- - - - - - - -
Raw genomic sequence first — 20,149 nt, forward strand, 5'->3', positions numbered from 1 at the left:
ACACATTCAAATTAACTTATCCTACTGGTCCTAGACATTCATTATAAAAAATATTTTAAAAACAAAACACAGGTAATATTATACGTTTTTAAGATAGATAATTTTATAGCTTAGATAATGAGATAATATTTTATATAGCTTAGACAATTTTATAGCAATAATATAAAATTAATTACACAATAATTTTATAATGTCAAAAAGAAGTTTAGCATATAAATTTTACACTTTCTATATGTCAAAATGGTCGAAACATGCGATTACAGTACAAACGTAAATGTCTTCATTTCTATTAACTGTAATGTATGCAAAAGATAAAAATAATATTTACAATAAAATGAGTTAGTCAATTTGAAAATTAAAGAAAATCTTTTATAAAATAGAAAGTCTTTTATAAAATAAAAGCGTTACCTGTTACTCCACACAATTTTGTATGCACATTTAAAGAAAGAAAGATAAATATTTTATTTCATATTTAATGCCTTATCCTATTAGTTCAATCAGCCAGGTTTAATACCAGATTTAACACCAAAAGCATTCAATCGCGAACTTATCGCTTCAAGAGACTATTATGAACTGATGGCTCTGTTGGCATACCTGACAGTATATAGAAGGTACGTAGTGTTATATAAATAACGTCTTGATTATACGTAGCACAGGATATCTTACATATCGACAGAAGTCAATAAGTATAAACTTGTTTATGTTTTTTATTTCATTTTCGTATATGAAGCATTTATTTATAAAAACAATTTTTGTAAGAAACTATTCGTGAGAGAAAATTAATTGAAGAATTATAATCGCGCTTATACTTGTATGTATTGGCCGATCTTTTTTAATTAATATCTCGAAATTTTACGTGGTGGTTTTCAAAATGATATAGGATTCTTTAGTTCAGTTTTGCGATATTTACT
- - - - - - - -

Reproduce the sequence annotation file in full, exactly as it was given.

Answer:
Raw genomic sequence first — 20,149 nt, forward strand, 5'->3', positions numbered from 1 at the left:
ACACATTCAAATTAACTTATCCTACTGGTCCTAGACATTCATTATAAAAAATATTTTAAAAACAAAACACAGGTAATATTATACGTTTTTAAGATAGATAATTTTATAGCTTAGATAATGAGATAATATTTTATATAGCTTAGACAATTTTATAGCAATAATATAAAATTAATTACACAATAATTTTATAATGTCAAAAAGAAGTTTAGCATATAAATTTTACACTTTCTATATGTCAAAATGGTCGAAACATGCGATTACAGTACAAACGTAAATGTCTTCATTTCTATTAACTGTAATGTATGCAAAAGATAAAAATAATATTTACAATAAAATGAGTTAGTCAATTTGAAAATTAAAGAAAATCTTTTATAAAATAGAAAGTCTTTTATAAAATAAAAGCGTTACCTGTTACTCCACACAATTTTGTATGCACATTTAAAGAAAGAAAGATAAATATTTTATTTCATATTTAATGCCTTATCCTATTAGTTCAATCAGCCAGGTTTAATACCAGATTTAACACCAAAAGCATTCAATCGCGAACTTATCGCTTCAAGAGACTATTATGAACTGATGGCTCTGTTGGCATACCTGACAGTATATAGAAGGTACGTAGTGTTATATAAATAACGTCTTGATTATACGTAGCACAGGATATCTTACATATCGACAGAAGTCAATAAGTATAAACTTGTTTATGTTTTTTATTTCATTTTCGTATATGAAGCATTTATTTATAAAAACAATTTTTGTAAGAAACTATTCGTGAGAGAAAATTAATTGAAGAATTATAATCGCGCTTATACTTGTATGTATTGGCCGATCTTTTTTAATTAATATCTCGAAATTTTACGTGGTGGTTTTCAAAATGATATAGGATTCTTTAGTTCAGTTTTGCGATATTTACT